> +may not provide the optimal operating point on the latency-throughput curve. To that end,
> +the scheduler adaptively sets the batch size depending on number of outstanding requests
> +and the triggering of timeouts, as measured in the block layer. Much work needs to be done
> +to design better adaptation algorithms, especially when the loads are neither too high
> +nor too low. This constitutes interesting future work. In addition, for our future work, we
> +plan to extend the scheduler to support isolation in multi-tenant deployments
> +(to simultaneously achieve low tail latency for latency-sensitive applications and high
> +throughput for throughput-bound applications).
> +
> +References
> +[1] https://lore.kernel.org/linux-block/cover.1587888520.git.baolin.wang7@gmail.com/T/#mc48a8fb6069843827458f5fea722e1179d32af2a
> +[2] https://git.infradead.org/nvme.git/commit/122e5b9f3d370ae11e1502d14ff5c7ea9b144a76
> +[3] https://git.infradead.org/nvme.git/commit/86f0348ace1510d7ac25124b096fb88a6ab45270
> +[4] https://lore.kernel.org/linux-block/20200630102501.2238972-1-ming.lei@redhat.com/
> +[5] https://github.com/i10-kernel/upstream-linux/blob/master/i10-evaluation.pdf
> +[6] https://www.usenix.org/conference/nsdi20/presentation/hwang
> +
> +==========================
> +i10 I/O scheduler tunables
> +==========================

[snip]


thanks.
diff mbox series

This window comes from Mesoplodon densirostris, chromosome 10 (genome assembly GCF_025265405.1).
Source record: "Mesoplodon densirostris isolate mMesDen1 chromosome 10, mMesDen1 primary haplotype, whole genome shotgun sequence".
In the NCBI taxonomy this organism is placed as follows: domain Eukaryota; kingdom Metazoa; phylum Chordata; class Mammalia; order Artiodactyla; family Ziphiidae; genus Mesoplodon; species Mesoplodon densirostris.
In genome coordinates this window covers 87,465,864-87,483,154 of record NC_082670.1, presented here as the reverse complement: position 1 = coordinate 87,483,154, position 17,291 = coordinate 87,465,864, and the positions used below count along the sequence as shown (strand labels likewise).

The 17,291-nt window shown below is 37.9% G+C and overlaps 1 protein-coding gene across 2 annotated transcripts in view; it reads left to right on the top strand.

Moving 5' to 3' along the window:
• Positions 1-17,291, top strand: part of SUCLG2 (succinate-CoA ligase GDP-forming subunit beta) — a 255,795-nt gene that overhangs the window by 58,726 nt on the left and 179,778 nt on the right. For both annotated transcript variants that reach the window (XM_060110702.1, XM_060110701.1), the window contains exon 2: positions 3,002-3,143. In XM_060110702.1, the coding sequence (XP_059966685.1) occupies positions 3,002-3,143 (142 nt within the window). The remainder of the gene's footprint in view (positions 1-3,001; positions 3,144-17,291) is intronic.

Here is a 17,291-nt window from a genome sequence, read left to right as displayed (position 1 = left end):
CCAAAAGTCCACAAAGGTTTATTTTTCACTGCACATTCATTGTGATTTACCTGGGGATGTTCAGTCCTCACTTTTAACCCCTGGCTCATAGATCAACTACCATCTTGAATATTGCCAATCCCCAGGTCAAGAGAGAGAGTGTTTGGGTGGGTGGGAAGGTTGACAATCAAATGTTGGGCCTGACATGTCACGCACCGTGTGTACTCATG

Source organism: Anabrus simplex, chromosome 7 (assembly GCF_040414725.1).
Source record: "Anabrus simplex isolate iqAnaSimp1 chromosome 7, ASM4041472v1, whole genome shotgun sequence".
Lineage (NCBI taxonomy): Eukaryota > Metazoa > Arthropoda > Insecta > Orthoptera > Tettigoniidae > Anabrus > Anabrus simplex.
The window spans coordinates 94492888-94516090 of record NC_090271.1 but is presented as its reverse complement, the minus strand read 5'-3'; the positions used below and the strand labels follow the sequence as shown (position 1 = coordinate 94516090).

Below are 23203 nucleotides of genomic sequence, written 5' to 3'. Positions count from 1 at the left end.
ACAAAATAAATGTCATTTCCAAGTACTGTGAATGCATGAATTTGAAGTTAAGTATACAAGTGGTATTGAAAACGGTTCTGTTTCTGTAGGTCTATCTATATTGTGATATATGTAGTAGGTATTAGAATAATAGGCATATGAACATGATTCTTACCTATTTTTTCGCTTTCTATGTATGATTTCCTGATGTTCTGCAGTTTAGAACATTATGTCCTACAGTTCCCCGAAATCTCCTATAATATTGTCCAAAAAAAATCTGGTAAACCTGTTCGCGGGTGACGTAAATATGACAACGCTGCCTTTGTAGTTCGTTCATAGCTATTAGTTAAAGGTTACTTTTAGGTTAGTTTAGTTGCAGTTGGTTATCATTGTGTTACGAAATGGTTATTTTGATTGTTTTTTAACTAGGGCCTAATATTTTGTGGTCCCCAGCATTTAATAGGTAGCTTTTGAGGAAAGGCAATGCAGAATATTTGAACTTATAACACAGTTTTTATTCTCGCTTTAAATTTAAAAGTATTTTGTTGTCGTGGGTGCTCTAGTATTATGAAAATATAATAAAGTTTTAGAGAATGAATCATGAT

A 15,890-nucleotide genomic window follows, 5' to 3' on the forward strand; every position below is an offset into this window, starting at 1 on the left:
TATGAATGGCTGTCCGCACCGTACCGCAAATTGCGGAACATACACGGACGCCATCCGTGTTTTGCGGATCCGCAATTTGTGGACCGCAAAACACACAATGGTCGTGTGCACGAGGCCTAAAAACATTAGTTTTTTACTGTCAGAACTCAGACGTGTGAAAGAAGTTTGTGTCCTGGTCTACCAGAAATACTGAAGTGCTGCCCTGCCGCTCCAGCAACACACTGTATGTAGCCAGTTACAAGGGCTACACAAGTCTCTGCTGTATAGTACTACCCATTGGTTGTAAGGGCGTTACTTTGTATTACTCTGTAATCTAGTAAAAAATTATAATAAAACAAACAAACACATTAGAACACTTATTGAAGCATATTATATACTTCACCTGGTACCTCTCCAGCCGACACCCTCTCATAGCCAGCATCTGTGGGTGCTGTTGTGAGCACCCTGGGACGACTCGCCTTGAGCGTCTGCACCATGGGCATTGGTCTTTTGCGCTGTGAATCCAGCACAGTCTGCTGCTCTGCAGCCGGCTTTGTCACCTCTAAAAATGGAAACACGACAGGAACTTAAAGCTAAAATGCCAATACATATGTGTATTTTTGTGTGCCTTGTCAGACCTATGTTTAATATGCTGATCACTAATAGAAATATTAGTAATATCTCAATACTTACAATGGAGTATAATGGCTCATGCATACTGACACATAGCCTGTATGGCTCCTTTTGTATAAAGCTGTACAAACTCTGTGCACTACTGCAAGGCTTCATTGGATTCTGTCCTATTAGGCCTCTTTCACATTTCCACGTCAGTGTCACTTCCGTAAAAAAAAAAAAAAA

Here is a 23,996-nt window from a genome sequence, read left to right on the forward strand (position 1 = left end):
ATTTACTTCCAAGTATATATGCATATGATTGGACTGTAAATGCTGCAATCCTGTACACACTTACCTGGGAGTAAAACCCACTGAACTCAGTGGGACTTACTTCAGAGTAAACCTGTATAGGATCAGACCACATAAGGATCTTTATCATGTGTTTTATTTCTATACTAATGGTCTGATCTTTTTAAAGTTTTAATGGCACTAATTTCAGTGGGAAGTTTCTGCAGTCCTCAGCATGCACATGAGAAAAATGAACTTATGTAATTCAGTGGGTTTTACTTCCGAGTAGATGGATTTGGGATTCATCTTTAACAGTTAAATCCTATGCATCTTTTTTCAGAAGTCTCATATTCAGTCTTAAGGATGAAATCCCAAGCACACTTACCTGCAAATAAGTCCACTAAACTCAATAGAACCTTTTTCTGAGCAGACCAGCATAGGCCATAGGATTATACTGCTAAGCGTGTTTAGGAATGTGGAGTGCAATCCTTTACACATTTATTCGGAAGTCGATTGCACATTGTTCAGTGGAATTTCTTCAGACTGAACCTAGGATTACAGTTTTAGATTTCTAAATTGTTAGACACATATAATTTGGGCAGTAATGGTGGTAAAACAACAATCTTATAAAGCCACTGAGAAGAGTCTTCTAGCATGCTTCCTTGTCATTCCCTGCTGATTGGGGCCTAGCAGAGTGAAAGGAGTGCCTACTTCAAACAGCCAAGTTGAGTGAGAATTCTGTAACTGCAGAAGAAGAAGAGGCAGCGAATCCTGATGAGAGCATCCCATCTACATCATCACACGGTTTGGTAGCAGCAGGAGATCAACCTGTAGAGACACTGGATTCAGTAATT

Patch

diff --git a/Documentation/block/i10-iosched.rst b/Documentation/block/i10-iosched.rst
new file mode 100644
index 0000000..661b5d5
--- /dev/null
+++ b/Documentation/block/i10-iosched.rst
@@ -0,0 +1,79 @@ 
+==========================
+i10 I/O scheduler overview
+==========================
+
+I/O batching is beneficial for optimizing IOPS and throughput for various
+applications. For instance, several kernel block drivers would benefit from
+batching, including mmc [1] and tcp-based storage drivers like nvme-tcp [2,3].
+While we have support for batching dispatch [4], we need an I/O scheduler to
+efficiently enable batching. Such a scheduler is particularly interesting for
+disaggregated (remote) storage, where the access latency of disaggregated remote
+storage may be higher than local storage access; thus, batching can significantly
+help in amortizing the remote access latency while increasing the throughput.
+
+This patch introduces the i10 I/O scheduler, which performs batching per hctx in
+terms of #requests, #bytes, and timeouts (at microseconds granularity). i10 starts
+dispatching only when #requests or #bytes is larger than a threshold or when a timer
+expires. After that, batching dispatch [3] would happen, allowing batching at device
+drivers along with "bd->last" and ".commit_rqs".
+
+The i10 I/O scheduler builds upon recent work on [6]. We have tested the i10 I/O
+scheduler with nvme-tcp optimizaitons [2,3] and batching dispatch [4], varying number
+of cores, varying read/write ratios, and varying request sizes, and with NVMe SSD and
+RAM block device. For remote NVMe SSDs, the i10 I/O scheduler achieves ~60% improvements
+in terms of IOPS per core over "noop" I/O scheduler, while trading off latency at lower loads.
+These results are available at [5], and many additional results are presented in [6].
+
+While other schedulers may also batch I/O (e.g., mq-deadline), the optimization target
+in the i10 I/O scheduler is throughput maximization. Hence there is no latency target
+nor a need for a global tracking context, so a new scheduler is needed rather than
+to build this functionality to an existing scheduler.
+
+We have default values for batching thresholds (e.g., 16 for #requests, 64KB for #bytes,
+and 50us for timeout). These default values are based on sensitivity tests in [6].
+For many workloads, especially those with low loads, the default values of i10 scheduler